Michaela Egertová

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Balanced control of neuronal activity is central in maintaining function and viability of neuronal circuits. The endocannabinoid system tightly controls neuronal excitability. Here, we show that endocannabinoids directly target hippocampal glutamatergic neurons to provide protection against acute epileptiform seizures in mice. Functional CB1 cannabinoid(More)
Fatty acid amide hydrolase (FAAH) catalyses hydrolysis of the endocannabinoid arachidonoylethanolamide ("anandamide") in vitro and regulates anandamide levels in the brain. In the cerebellar cortex, hippocampus and neocortex of the rat brain, FAAH is located in the somata and dendrites of neurons that are postsynaptic to axon fibers expressing the CB(1)(More)
The CB(1)-type cannabinoid receptor mediates physiologic effects of Delta(9)-tetrahydrocannabinol, the psychoactive ingredient of the drug marijuana. In this report, the authors analyse the expression of CB(1) in the rat brain by using antibodies to the C-terminal 13 amino acids of the receptor. Western blot analysis of rat brain membranes revealed a(More)
CB1-type cannabinoid receptors in the brain mediate effects of the drug cannabis. Anandamide and sn-2 arachidonylglycerol (2-AG) are putative endogenous ligands for CB1 receptors, but it is not known which cells in the brain produce these molecules. Recently, an enzyme which catalyses hydrolysis of anandamide and 2-AG, known as fatty acid amide hydrolase(More)
The melanocortin receptor (MCR) family consists of 5 G protein-coupled receptors (MC1R-MC5R) with diverse physiologic roles. MC2R is a critical component of the hypothalamic-pituitary-adrenal axis, whereas MC3R and MC4R have an essential role in energy homeostasis. Mutations in MC4R are the single most common cause of monogenic obesity. Investigating the(More)
The plant Cannabis sativa has been used by humans for thousands of years because of its psychoactivity. The major psychoactive ingredient of cannabis is Delta(9)-tetrahydrocannabinol, which exerts effects in the brain by binding to a G-protein-coupled receptor known as the CB1 cannabinoid receptor. The discovery of this receptor indicated that endogenous(More)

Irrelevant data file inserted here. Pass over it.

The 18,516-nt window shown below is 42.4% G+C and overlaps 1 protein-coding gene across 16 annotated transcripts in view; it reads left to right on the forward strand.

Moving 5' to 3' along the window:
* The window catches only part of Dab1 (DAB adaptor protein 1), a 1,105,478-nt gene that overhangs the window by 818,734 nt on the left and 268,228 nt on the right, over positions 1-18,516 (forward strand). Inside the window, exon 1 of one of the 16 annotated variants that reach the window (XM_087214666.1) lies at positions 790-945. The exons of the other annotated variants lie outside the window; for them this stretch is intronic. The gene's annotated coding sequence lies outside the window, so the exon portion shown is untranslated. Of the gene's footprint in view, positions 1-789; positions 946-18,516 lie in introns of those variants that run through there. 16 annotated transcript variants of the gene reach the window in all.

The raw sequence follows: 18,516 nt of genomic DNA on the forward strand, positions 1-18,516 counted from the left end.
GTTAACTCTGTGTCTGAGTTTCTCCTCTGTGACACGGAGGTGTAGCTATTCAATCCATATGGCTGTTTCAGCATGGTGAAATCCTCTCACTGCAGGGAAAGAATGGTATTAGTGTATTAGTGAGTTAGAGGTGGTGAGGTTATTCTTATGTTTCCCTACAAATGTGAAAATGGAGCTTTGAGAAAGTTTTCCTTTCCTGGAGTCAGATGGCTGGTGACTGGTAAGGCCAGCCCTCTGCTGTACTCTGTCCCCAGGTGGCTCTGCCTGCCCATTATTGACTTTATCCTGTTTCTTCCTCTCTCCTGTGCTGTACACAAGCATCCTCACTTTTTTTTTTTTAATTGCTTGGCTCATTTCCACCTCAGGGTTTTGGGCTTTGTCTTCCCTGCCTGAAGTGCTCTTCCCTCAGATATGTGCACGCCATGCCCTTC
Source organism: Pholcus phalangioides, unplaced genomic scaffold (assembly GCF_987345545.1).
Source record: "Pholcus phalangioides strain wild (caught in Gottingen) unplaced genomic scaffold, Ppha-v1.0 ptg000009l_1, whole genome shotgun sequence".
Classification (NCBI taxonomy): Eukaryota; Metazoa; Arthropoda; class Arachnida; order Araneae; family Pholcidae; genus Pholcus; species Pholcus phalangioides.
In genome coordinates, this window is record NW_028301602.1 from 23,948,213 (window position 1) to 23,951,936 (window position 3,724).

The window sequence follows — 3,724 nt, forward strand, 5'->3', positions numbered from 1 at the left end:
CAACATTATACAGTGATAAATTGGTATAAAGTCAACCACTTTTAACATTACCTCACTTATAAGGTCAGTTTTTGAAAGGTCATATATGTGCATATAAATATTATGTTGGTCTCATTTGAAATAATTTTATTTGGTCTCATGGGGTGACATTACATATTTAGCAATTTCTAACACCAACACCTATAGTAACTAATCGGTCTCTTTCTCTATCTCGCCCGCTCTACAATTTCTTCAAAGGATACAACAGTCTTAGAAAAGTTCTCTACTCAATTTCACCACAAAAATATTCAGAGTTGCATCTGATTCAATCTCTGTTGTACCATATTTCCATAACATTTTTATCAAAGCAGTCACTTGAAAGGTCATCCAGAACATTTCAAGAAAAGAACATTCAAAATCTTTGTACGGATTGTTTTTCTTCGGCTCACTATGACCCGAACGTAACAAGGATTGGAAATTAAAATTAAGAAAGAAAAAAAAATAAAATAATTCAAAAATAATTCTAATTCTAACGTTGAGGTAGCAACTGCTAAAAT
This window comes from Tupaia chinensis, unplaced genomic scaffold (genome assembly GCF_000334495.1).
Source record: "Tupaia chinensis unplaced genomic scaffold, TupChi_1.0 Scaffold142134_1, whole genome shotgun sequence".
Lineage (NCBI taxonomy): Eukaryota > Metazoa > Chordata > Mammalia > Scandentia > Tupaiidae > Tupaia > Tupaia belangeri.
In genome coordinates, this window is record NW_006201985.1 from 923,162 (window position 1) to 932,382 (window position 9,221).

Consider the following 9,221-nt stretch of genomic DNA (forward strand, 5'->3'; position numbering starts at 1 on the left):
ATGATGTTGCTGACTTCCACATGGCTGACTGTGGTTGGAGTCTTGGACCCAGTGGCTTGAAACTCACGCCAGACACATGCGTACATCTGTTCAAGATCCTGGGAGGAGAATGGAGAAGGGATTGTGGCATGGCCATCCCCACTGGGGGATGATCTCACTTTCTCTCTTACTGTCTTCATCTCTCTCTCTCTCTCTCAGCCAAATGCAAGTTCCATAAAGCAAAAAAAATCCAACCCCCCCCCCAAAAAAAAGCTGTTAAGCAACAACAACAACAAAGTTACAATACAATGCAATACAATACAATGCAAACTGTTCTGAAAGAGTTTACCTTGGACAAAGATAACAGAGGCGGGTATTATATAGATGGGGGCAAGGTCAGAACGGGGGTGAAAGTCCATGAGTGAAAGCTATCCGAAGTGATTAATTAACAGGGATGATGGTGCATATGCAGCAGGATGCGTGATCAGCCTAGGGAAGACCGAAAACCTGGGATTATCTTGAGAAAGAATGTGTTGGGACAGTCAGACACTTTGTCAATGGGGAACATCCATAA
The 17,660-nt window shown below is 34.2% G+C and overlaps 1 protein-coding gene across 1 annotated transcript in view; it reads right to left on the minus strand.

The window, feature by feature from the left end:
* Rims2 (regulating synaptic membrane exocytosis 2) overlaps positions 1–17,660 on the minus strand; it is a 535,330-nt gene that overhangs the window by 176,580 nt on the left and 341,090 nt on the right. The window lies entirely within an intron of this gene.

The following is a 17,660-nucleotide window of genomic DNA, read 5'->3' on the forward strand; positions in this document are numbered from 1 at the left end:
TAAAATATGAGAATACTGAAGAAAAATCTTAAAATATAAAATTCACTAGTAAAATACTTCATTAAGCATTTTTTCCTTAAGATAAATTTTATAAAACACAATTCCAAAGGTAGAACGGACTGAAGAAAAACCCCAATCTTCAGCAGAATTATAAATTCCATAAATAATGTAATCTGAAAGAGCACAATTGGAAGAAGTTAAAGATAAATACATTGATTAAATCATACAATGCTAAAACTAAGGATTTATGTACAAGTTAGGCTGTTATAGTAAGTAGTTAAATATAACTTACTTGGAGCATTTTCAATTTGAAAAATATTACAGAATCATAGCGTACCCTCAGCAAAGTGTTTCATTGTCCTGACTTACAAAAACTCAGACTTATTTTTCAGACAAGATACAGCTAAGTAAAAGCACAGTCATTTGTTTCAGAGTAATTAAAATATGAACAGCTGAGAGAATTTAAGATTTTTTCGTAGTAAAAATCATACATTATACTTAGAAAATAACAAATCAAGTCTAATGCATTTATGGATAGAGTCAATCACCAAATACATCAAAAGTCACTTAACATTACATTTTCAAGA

While evidence implicates the endogenous cannabinoid system as a novel analgesic target at a spinal level, detailed analysis of the distribution of the cannabinoid receptor CB(1) in spinal cord has not been reported. Here, immunocytochemical studies were used to characterize the CB(1) receptor expression in rat spinal cord. Staining was found in the(More)
N-acylethanolamines (NAEs) are membrane-derived lipids that are utilized as signaling molecules in the nervous system (e.g., the endocannabinoid anandamide). An N-acyl phosphatidylethanolamine phospholipase D (NAPE-PLD) that catalyzes formation of NAEs was recently identified as a member of the zinc metallohydrolase family of enzymes. NAPE-PLD(-/-) mice(More)
The CB1 cannabinoid receptor is a G-protein coupled receptor that has important physiological roles in synaptic plasticity, analgesia, appetite, and neuroprotection. We report the discovery of two structurally related CB1 cannabinoid receptor interacting proteins (CRIP1a and CRIP1b) that bind to the distal C-terminal tail of CB1. CRIP1a and CRIP1b are(More)
The endocannabinoid signalling system in mammals comprises several molecular components, including cannabinoid receptors (e.g. CB1, CB2), putative endogenous ligands for these receptors [e.g. anandamide, 2-arachidonoylglycerol (2-AG)] and enzymes involved in the biosynthesis and inactivation of anandamide (e.g. NAPE-PLD, FAAH) and 2-AG (e.g. DAG lipase,(More)